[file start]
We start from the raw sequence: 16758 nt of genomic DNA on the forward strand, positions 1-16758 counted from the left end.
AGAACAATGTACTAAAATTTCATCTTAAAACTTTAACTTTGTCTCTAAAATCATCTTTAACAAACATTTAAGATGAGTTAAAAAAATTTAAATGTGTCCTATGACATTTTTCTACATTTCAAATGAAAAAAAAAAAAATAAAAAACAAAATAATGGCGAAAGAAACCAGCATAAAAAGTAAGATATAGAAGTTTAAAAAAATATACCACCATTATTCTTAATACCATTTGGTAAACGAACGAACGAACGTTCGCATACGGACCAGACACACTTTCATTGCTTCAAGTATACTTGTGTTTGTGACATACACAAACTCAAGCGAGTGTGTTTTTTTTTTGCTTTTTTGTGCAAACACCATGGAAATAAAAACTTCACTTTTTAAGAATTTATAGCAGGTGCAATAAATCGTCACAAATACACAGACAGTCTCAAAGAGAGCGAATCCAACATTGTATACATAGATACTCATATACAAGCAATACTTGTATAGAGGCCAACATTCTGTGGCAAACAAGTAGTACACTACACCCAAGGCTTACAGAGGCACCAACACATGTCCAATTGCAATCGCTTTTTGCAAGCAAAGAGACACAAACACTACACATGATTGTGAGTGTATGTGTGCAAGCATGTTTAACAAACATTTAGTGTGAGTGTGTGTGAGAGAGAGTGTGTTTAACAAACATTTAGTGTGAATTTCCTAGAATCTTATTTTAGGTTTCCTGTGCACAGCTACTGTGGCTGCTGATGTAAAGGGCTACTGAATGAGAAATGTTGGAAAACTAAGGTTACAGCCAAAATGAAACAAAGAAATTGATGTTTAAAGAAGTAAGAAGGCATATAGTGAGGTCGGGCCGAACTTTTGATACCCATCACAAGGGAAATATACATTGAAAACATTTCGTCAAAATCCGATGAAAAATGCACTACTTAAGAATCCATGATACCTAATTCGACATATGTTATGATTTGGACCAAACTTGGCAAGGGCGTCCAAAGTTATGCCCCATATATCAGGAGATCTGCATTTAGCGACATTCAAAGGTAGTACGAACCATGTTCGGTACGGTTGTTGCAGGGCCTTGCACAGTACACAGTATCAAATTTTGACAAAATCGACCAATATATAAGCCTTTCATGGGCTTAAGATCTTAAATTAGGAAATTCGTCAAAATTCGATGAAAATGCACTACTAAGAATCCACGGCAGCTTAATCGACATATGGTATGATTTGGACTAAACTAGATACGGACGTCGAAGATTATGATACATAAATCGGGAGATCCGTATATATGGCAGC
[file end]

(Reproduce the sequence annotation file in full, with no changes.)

We start from the raw sequence: 16758 nt of genomic DNA on the forward strand, positions 1-16758 counted from the left end.
AGAACAATGTACTAAAATTTCATCTTAAAACTTTAACTTTGTCTCTAAAATCATCTTTAACAAACATTTAAGATGAGTTAAAAAAATTTAAATGTGTCCTATGACATTTTTCTACATTTCAAATGAAAAAAAAAAAAATAAAAAACAAAATAATGGCGAAAGAAACCAGCATAAAAAGTAAGATATAGAAGTTTAAAAAAATATACCACCATTATTCTTAATACCATTTGGTAAACGAACGAACGAACGTTCGCATACGGACCAGACACACTTTCATTGCTTCAAGTATACTTGTGTTTGTGACATACACAAACTCAAGCGAGTGTGTTTTTTTTTTGCTTTTTTGTGCAAACACCATGGAAATAAAAACTTCACTTTTTAAGAATTTATAGCAGGTGCAATAAATCGTCACAAATACACAGACAGTCTCAAAGAGAGCGAATCCAACATTGTATACATAGATACTCATATACAAGCAATACTTGTATAGAGGCCAACATTCTGTGGCAAACAAGTAGTACACTACACCCAAGGCTTACAGAGGCACCAACACATGTCCAATTGCAATCGCTTTTTGCAAGCAAAGAGACACAAACACTACACATGATTGTGAGTGTATGTGTGCAAGCATGTTTAACAAACATTTAGTGTGAGTGTGTGTGAGAGAGAGTGTGTTTAACAAACATTTAGTGTGAATTTCCTAGAATCTTATTTTAGGTTTCCTGTGCACAGCTACTGTGGCTGCTGATGTAAAGGGCTACTGAATGAGAAATGTTGGAAAACTAAGGTTACAGCCAAAATGAAACAAAGAAATTGATGTTTAAAGAAGTAAGAAGGCATATAGTGAGGTCGGGCCGAACTTTTGATACCCATCACAAGGGAAATATACATTGAAAACATTTCGTCAAAATCCGATGAAAAATGCACTACTTAAGAATCCATGATACCTAATTCGACATATGTTATGATTTGGACCAAACTTGGCAAGGGCGTCCAAAGTTATGCCCCATATATCAGGAGATCTGCATTTAGCGACATTCAAAGGTAGTACGAACCATGTTCGGTACGGTTGTTGCAGGGCCTTGCACAGTACACAGTATCAAATTTTGACAAAATCGACCAATATATAAGCCTTTCATGGGCTTAAGATCTTAAATTAGGAAATTCGTCAAAATTCGATGAAAATGCACTACTAAGAATCCACGGCAGCTTAATCGACATATGGTATGATTTGGACTAAACTAGATACGGACGTCGAAGATTATGATACATAAATCGGGAGATCCGTATATATGGCAGC